Coffee with Linda Verdery

By Ray McAllister | September 23rd, 2016

She had her retirement planned – until a fib and a passion turned her to something she simply ‘can’t not do’

Linda Verdery had it all figured out.

Not that it was tough. She was a writer and a teacher – first elementary school at St. Christopher’s School, then college at the University of Richmond and Randolph-Macon College, and finally, most notably, at Trinity Episcopal School for 20 years, where she was also assistant head of school and dean of the faculty. She was an English and literature teacher. So, of course, in retirement, in 2010, she would go off and write. Poetry.

Except she didn’t.

Blame a chance meeting at a swimming hole and, she admits, an almost inexplicable lie.

coffee-with-verdery“I’m swimming in the Philadelphia Quarry,” she says, referring to a West End swim club. “A woman asked if I painted. I said yes. She said, ‘Join our paint club.’ ”

The only real problem was that she didn’t paint. Never had. Circle around “she didn’t paint” with a line out to: Other than that, completely true

OK, so we’ll call it a fib. True, she had minored in Art History and spent many a day in a museum, so she knew about painting. But not painting itself. She didn’t know how to draw or to mix colors or to use different brushes.

Verdery sat down for coffee recently at the Starbucks in the River Road Shopping Center – having made the hourlong drive in from her home in tiny Bremo Bluff in Fluvanna County – and shared her story. Circle around “made the hour-long drive” with a line out to: Before you decry my lack of consideration: She also was getting eyeglasses nearby

Hers is a “second act,” like those of an increasing number of baby boomers. First careers behind them, they have many productive hours – and passions – ahead.

But Linda Verdery’s story has a twist: She had mistaken her passion.

She did join a writing group after retiring. Even now, though, she’s not sure why she lied – sorry, fibbed – to the woman at the swimming hole, other than saying she’s very competitive.

“Thank goodness there are good books about painting, and good videos,” she laughs. So Verdery went to the painting group, conducted by local artist Curney Nuffer.

She was willing to work hard – which fits her philosophy, anyway. “Having taught writing, I don’t think you can teach writing any more than you can teach painting,” she says, making the statement seem not at all paradoxical. “It’s seeing that matters.”

coffee-with-verdery-painting1Painting, she found, was “something I’d like to explore.” It soon became more than that. “It grabbed me. It did.”

She took classes from local artist Christophora Robeers. “She was insistent, after teaching me for a year, that I go out on my own.” Verdery hooked up with a national group she found online, the Perceptual Painters, and took a number of workshops.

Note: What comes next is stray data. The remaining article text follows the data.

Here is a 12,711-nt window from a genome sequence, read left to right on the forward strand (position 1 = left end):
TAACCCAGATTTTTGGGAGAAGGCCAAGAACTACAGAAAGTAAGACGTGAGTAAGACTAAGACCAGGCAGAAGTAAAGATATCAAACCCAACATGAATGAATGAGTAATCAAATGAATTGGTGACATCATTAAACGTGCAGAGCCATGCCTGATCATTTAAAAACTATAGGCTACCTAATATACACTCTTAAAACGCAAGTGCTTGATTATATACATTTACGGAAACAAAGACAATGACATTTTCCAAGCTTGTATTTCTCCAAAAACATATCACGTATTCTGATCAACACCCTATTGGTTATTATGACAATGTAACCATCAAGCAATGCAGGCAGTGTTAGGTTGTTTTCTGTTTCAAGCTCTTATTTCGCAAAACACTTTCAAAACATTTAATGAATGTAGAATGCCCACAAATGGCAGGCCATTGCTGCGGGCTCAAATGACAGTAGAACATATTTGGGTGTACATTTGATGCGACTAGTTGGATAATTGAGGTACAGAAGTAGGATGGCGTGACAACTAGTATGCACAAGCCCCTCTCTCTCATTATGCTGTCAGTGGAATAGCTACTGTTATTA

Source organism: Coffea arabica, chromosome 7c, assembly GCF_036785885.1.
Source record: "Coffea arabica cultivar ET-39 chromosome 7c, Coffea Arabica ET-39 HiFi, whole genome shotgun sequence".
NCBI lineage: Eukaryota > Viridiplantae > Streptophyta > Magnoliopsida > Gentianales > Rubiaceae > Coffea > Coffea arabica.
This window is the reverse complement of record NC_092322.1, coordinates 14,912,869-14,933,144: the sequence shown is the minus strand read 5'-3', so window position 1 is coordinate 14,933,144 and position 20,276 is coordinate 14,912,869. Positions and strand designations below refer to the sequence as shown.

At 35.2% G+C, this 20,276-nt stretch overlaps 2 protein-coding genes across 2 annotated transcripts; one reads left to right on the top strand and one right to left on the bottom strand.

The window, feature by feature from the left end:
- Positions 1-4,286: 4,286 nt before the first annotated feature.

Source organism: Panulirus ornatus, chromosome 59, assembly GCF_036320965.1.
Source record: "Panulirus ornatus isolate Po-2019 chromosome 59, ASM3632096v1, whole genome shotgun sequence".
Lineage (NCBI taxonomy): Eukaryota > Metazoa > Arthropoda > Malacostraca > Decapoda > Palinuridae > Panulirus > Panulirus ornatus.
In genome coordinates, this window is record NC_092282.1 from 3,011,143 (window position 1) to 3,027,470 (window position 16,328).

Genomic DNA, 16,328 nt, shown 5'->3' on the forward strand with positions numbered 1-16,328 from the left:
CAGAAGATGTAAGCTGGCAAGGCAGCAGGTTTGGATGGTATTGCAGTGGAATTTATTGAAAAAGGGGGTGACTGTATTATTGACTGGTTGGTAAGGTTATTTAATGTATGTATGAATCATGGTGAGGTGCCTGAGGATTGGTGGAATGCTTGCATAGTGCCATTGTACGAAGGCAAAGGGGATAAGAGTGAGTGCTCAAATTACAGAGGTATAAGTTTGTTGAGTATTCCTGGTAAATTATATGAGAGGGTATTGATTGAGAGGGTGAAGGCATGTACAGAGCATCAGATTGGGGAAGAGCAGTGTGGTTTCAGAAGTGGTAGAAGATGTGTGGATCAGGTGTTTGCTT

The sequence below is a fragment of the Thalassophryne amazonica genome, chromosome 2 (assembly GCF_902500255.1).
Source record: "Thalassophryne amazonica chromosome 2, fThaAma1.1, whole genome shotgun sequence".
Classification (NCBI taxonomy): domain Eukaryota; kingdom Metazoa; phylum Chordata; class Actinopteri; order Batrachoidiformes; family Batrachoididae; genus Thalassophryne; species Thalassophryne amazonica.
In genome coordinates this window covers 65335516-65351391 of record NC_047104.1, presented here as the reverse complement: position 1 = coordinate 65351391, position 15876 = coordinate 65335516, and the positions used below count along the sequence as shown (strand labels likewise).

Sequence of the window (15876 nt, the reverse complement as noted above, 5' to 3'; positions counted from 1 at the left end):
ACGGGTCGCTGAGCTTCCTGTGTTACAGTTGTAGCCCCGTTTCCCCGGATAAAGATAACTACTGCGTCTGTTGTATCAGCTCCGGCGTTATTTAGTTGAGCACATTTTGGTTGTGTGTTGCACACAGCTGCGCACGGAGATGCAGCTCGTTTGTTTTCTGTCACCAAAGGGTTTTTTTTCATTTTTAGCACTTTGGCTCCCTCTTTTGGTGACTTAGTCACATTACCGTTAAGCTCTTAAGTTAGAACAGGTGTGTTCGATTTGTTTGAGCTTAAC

All the while, she was painting, painting, painting – primarily landscapes and other types of Plein Air (outdoor) painting. “I moved to the country for a reason,” she says. She was also painting over canvases and even tossing out others. She thought her paintings weren’t good enough.

“It’s very much like writing,” she says. “You’re trying to find your own voice.”

She asked who was the best teacher around – and back came the recommendation of University of Virginia professor Philip Geiger. Why not? Verdery approached Geiger. He evaluated her work – it was good – and let her into class in the fall of 2015 as a third-year student.

“The first critique, he put the work up on the wall. ‘Clearly this person can’t draw,’ he says.” Circle around ‘Cleary this person can’t draw’ with a line out to: Other than that, Mrs. Lincoln, how did you like the play? Verdery was crestfallen. “So I cry on the way home – and say, ‘Get over yourself.’ And I realized I had more work to do.”

She did it. Last year, Verdery won juried competitions at the James Center in Richmond and at the Montpelier Art Center. “The jurors were people I really admired,” she says, “so I didn’t discount what they thought.”

Geiger invited her to continue working with him this school year – though insisting she also take a drawing class. She fancies college classes, even as she’s entered her 70s. “I like the discipline,” she says, “and the energy of the young people.”

coffee-with-verdery-painting-2She’s sold more than a dozen paintings, at $350 to $600, “enough to cover workshops, classes, supplies and travel,” and exhibited solo in August at Thistle Gate Vineyards in Scottsville. In November, she will take part in a show at The Art Box in Crozet. And she’s been invited to stage a solo exhibit at the Montpelier Art Center in March.

Passion has pushed aside poetry.

“I’m dead serious about this painting,” Verdery says. “I can’t not do it.”

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